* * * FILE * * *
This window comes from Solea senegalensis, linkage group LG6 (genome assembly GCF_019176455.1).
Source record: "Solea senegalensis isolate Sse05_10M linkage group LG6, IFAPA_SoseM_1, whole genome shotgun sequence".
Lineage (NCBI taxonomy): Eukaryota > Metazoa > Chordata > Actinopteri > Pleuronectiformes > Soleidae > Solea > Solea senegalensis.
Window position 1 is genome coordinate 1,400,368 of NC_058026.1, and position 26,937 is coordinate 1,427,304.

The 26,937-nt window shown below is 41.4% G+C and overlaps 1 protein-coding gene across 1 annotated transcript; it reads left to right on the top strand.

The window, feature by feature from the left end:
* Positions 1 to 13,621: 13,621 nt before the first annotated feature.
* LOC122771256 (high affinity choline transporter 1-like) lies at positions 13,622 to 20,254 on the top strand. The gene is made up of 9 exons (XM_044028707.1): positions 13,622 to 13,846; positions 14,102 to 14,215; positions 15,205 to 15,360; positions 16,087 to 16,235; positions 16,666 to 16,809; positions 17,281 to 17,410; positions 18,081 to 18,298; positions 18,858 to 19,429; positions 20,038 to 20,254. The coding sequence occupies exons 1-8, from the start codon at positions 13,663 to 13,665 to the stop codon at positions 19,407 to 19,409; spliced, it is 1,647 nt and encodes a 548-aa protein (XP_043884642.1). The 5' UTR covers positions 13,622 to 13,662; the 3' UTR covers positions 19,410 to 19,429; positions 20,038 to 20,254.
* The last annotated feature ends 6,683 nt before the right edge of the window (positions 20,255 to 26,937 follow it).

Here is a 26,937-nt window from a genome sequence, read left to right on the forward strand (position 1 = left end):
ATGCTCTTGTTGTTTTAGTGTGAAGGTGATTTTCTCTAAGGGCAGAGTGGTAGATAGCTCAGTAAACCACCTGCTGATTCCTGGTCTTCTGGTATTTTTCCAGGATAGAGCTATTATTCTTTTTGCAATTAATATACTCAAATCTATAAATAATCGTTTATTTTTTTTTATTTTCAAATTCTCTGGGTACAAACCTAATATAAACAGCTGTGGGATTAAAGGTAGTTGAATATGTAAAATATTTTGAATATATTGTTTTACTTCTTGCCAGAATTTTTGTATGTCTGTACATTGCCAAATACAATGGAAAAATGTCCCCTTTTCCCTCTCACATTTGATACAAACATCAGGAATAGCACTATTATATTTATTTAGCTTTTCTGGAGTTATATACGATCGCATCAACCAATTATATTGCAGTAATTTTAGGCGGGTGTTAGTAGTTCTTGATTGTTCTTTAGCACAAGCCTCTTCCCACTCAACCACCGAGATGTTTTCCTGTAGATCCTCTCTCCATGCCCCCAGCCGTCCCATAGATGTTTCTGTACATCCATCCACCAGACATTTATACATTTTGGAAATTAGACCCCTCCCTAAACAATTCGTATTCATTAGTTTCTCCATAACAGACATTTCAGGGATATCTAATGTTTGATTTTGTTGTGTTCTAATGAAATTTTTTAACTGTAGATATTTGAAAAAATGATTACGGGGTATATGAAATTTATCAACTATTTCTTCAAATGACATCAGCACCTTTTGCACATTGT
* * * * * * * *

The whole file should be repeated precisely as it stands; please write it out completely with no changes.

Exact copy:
This window comes from Solea senegalensis, linkage group LG6 (genome assembly GCF_019176455.1).
Source record: "Solea senegalensis isolate Sse05_10M linkage group LG6, IFAPA_SoseM_1, whole genome shotgun sequence".
Lineage (NCBI taxonomy): Eukaryota > Metazoa > Chordata > Actinopteri > Pleuronectiformes > Soleidae > Solea > Solea senegalensis.
Window position 1 is genome coordinate 1,400,368 of NC_058026.1, and position 26,937 is coordinate 1,427,304.

The 26,937-nt window shown below is 41.4% G+C and overlaps 1 protein-coding gene across 1 annotated transcript; it reads left to right on the top strand.

The window, feature by feature from the left end:
* Positions 1 to 13,621: 13,621 nt before the first annotated feature.
* LOC122771256 (high affinity choline transporter 1-like) lies at positions 13,622 to 20,254 on the top strand. The gene is made up of 9 exons (XM_044028707.1): positions 13,622 to 13,846; positions 14,102 to 14,215; positions 15,205 to 15,360; positions 16,087 to 16,235; positions 16,666 to 16,809; positions 17,281 to 17,410; positions 18,081 to 18,298; positions 18,858 to 19,429; positions 20,038 to 20,254. The coding sequence occupies exons 1-8, from the start codon at positions 13,663 to 13,665 to the stop codon at positions 19,407 to 19,409; spliced, it is 1,647 nt and encodes a 548-aa protein (XP_043884642.1). The 5' UTR covers positions 13,622 to 13,662; the 3' UTR covers positions 19,410 to 19,429; positions 20,038 to 20,254.
* The last annotated feature ends 6,683 nt before the right edge of the window (positions 20,255 to 26,937 follow it).

Here is a 26,937-nt window from a genome sequence, read left to right on the forward strand (position 1 = left end):
ATGCTCTTGTTGTTTTAGTGTGAAGGTGATTTTCTCTAAGGGCAGAGTGGTAGATAGCTCAGTAAACCACCTGCTGATTCCTGGTCTTCTGGTATTTTTCCAGGATAGAGCTATTATTCTTTTTGCAATTAATATACTCAAATCTATAAATAATCGTTTATTTTTTTTTATTTTCAAATTCTCTGGGTACAAACCTAATATAAACAGCTGTGGGATTAAAGGTAGTTGAATATGTAAAATATTTTGAATATATTGTTTTACTTCTTGCCAGAATTTTTGTATGTCTGTACATTGCCAAATACAATGGAAAAATGTCCCCTTTTCCCTCTCACATTTGATACAAACATCAGGAATAGCACTATTATATTTATTTAGCTTTTCTGGAGTTATATACGATCGCATCAACCAATTATATTGCAGTAATTTTAGGCGGGTGTTAGTAGTTCTTGATTGTTCTTTAGCACAAGCCTCTTCCCACTCAACCACCGAGATGTTTTCCTGTAGATCCTCTCTCCATGCCCCCAGCCGTCCCATAGATGTTTCTGTACATCCATCCACCAGACATTTATACATTTTGGAAATTAGACCCCTCCCTAAACAATTCGTATTCATTAGTTTCTCCATAACAGACATTTCAGGGATATCTAATGTTTGATTTTGTTGTGTTCTAATGAAATTTTTTAACTGTAGATATTTGAAAAAATGATTACGGGGTATATGAAATTTATCAACTATTTCTTCAAATGACATCAGCACCTTTTGCACATTGT